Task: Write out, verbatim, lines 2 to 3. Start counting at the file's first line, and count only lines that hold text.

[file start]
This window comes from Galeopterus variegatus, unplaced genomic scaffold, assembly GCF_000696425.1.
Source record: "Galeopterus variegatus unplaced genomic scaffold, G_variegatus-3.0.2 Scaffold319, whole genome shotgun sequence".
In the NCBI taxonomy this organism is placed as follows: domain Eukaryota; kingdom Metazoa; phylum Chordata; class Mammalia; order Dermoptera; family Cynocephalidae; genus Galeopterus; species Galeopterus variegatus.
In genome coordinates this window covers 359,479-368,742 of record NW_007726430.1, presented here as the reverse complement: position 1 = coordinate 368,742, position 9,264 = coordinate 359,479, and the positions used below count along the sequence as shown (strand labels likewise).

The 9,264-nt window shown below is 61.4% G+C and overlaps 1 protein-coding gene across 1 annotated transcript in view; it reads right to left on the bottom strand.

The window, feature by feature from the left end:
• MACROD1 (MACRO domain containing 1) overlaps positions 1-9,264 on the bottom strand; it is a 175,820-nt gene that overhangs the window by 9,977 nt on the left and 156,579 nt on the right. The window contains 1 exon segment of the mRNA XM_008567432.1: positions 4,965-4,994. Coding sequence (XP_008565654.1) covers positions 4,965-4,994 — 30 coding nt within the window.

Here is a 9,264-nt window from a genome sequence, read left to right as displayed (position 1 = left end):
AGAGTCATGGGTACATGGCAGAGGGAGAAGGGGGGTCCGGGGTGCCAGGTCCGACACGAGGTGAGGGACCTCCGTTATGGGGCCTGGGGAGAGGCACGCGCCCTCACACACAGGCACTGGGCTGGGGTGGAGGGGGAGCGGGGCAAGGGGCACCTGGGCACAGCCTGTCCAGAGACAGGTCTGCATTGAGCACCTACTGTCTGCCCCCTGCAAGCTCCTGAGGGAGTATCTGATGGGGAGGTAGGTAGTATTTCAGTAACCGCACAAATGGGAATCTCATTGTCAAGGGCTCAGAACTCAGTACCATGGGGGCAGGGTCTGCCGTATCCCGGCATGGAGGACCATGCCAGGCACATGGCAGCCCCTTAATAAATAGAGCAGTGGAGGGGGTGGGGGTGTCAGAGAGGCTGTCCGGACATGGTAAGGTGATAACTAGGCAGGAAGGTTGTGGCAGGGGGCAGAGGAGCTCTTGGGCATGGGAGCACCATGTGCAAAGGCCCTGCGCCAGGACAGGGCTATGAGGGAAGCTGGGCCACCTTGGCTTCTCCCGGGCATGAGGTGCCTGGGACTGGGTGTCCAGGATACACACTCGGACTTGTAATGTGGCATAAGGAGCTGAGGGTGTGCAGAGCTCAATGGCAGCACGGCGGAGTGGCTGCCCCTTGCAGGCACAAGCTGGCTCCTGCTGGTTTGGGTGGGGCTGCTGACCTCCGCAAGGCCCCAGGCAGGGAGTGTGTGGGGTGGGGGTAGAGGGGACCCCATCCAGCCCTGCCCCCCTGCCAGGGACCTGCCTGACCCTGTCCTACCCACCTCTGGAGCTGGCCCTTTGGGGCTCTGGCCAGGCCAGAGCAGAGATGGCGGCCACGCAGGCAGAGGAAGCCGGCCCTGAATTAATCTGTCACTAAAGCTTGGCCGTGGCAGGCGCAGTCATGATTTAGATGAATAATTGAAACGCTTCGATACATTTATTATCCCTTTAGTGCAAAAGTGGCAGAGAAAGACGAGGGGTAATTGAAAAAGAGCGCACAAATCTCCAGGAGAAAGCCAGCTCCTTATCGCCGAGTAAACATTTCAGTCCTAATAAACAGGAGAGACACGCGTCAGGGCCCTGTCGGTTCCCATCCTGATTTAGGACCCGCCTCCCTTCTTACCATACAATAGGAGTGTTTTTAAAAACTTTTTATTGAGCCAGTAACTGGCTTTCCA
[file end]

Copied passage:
Source record: "Galeopterus variegatus unplaced genomic scaffold, G_variegatus-3.0.2 Scaffold319, whole genome shotgun sequence".
In the NCBI taxonomy this organism is placed as follows: domain Eukaryota; kingdom Metazoa; phylum Chordata; class Mammalia; order Dermoptera; family Cynocephalidae; genus Galeopterus; species Galeopterus variegatus.